There are also end-of-unit assessments in this course. These are designed to help you study and do not factor into your final course grade. You can take these as many times as you want until you understand the concepts and material covered. You can see all of these assessments by clicking on Quizzes in the course's navigation bar.

### Earning College Credit

This course is eligible for college credit via Saylor Academy's Direct Credit Program. If you want to earn college credit, you must take and pass the Direct Credit final exam. That exam will be password protected and requires a proctor. If you pass the Direct Credit exam, you will receive a Proctor Verified Course Certificate and be eligible to earn an official transcript. For more information about applying for college credit, review the guide to college credit opportunities. Be sure to check the section on proctoring for details like fees and technical requirements.

There is a 14-day waiting period between attempts of the Direct Credit final exam. There is no waiting period between attempts for the not-for-credit exam and the Direct Credit exam. You may only attempt each Direct Credit final exam a maximum of 3 times. Be sure to study in between each attempt!

### Tips for Success

BUS204: Business Statistics is a self-paced course, which means that you can decide when you will start and when you will complete the course. There is no instructor or an assigned schedule to follow. We estimate that the "average" student will take 53 hours to complete this course. We recommend that you work through the course at a comfortable pace that allows you to make regular progress. It's also a good idea to schedule your study time in advance and try to stick to that schedule as best as you can.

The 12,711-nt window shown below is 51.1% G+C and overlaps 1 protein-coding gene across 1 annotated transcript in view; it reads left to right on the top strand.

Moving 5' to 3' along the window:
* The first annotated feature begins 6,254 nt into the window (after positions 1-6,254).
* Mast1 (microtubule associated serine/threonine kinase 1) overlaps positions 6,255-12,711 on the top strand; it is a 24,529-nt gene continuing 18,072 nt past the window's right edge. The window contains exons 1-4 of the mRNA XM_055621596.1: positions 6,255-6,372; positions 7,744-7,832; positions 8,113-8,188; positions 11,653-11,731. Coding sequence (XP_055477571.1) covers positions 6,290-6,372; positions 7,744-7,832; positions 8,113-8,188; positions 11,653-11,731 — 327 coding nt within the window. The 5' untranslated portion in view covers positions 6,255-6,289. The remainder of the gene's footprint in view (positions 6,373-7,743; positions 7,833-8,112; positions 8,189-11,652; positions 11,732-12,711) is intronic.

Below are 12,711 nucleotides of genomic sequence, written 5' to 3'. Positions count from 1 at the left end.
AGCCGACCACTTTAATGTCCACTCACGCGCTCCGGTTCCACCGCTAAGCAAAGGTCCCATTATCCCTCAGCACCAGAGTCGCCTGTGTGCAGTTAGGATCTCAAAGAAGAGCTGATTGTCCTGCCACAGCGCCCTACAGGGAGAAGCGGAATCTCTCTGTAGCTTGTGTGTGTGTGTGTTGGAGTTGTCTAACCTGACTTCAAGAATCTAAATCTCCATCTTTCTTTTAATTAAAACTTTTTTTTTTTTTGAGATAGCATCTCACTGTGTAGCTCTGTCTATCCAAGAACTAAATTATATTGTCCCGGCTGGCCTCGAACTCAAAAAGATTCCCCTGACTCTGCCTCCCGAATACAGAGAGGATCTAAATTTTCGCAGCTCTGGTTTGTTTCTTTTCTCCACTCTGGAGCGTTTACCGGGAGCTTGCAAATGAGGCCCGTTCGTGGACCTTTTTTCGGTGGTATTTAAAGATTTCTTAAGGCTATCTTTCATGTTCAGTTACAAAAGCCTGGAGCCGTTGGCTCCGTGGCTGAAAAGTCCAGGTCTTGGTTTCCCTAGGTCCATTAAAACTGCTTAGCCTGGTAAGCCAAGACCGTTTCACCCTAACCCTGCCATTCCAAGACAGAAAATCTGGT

Learning new material can be challenging, so we've compiled a few study strategies to help you succeed:

• Take notes on the various terms, practices, and theories that you come across. This can help you put each concept into context and will create a refresher that you can use as you study later on.
• As you work through the materials, take some time to test yourself on what you remember and how well you understand the concepts. Reflecting on what you've learned is important for your long-term memory and will make you more likely to retain information over time.

### Suggested Prerequisites

To take this course, you should:

• have access to a calculator that includes the ability to do square roots. A statistical calculator is available here. You may also use the calculator that comes with your operating system, which should have square root capability if you set it to the proper mode;
• have completed either MA001: Beginning Algebra or MA005: Calculus I, or the equivalent; and
• optionally, have completed the following courses:

### Technical Requirements

This course is delivered entirely online. You will be required to have access to a computer or web-capable mobile device and have consistent access to the internet to either view or download the necessary course resources and attempt any auto-graded course assessments and the final exam.

• To access the full course, including assessments and the final exam, you will need to be logged into your Saylor Academy account and enrolled in the course. If you do not already have an account, you may create one for free here. Although you can access some of the course without logging in to your account, you should log in to maximize your course experience. For example, you cannot take assessments or track your progress unless you are logged in.
• If you plan to attempt the optional Direct Credit final exam, then you will also need access to a webcam. This lets our remote proctoring service verify your identity, which is required to issue an official transcript to schools on your behalf.